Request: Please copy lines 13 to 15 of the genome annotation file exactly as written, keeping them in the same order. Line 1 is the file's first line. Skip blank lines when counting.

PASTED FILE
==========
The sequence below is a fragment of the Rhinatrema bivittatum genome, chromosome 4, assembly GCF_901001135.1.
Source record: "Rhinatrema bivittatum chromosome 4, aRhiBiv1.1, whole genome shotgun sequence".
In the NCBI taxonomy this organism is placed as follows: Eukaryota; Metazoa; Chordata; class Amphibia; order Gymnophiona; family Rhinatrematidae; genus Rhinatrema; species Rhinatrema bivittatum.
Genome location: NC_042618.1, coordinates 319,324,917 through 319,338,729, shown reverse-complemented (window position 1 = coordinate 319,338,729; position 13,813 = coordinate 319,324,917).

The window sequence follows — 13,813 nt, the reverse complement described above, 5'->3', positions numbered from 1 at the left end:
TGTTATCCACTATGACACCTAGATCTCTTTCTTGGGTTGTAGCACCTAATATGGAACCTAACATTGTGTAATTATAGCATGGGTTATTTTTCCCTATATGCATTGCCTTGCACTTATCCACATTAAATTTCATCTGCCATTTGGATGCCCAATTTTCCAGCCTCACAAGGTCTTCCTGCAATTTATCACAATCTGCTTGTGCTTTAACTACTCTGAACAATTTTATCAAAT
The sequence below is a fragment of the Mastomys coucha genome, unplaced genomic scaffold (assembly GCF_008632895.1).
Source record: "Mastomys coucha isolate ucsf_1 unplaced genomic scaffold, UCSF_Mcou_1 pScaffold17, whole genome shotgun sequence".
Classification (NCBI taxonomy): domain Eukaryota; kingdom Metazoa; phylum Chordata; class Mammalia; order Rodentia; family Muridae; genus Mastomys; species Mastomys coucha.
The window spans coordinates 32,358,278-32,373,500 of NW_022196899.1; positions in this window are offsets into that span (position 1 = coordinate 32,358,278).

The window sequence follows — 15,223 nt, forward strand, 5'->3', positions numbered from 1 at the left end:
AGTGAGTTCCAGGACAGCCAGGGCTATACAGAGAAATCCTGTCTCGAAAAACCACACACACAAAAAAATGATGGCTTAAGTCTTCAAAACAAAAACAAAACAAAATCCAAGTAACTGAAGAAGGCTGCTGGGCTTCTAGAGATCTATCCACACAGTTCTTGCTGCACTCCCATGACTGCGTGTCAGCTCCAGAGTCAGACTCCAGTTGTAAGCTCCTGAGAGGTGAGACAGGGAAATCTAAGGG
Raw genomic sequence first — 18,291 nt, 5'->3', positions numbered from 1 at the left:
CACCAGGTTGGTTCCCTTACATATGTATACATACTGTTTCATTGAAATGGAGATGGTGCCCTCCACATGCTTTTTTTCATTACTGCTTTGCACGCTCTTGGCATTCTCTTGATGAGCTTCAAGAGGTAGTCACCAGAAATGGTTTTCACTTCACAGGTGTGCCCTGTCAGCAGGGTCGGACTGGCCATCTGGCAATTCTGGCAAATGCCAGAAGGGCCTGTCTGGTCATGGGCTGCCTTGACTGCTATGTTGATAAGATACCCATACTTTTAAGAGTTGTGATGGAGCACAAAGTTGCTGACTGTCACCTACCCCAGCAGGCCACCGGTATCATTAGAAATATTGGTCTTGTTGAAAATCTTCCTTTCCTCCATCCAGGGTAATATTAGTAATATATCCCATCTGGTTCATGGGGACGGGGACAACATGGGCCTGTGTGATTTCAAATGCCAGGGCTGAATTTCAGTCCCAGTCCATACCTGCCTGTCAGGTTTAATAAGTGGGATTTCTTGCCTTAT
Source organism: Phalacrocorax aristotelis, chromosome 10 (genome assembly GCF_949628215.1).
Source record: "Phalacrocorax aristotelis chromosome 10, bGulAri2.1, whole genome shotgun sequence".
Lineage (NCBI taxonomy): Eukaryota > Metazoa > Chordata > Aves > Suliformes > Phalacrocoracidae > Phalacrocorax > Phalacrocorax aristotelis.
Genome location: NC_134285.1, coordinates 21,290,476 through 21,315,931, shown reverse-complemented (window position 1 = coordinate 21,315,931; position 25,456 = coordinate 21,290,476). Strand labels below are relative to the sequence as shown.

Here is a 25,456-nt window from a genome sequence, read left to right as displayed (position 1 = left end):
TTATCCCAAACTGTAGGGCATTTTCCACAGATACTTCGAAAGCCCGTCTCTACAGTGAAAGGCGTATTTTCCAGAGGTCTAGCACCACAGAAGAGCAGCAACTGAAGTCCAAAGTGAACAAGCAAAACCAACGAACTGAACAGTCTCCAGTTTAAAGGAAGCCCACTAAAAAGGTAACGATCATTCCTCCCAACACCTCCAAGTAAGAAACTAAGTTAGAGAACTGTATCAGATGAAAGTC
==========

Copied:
Raw genomic sequence first — 18,291 nt, 5'->3', positions numbered from 1 at the left:
CACCAGGTTGGTTCCCTTACATATGTATACATACTGTTTCATTGAAATGGAGATGGTGCCCTCCACATGCTTTTTTTCATTACTGCTTTGCACGCTCTTGGCATTCTCTTGATGAGCTTCAAGAGGTAGTCACCAGAAATGGTTTTCACTTCACAGGTGTGCCCTGTCAGCAGGGTCGGACTGGCCATCTGGCAATTCTGGCAAATGCCAGAAGGGCCTGTCTGGTCATGGGCTGCCTTGACTGCTATGTTGATAAGATACCCATACTTTTAAGAGTTGTGATGGAGCACAAAGTTGCTGACTGTCACCTACCCCAGCAGGCCACCGGTATCATTAGAAATATTGGTCTTGTTGAAAATCTTCCTTTCCTCCATCCAGGGTAATATTAGTAATATATCCCATCTGGTTCATGGGGACGGGGACAACATGGGCCTGTGTGATTTCAAATGCCAGGGCTGAATTTCAGTCCCAGTCCATACCTGCCTGTCAGGTTTAATAAGTGGGATTTCTTGCCTTAT
Source organism: Phalacrocorax aristotelis, chromosome 10 (genome assembly GCF_949628215.1).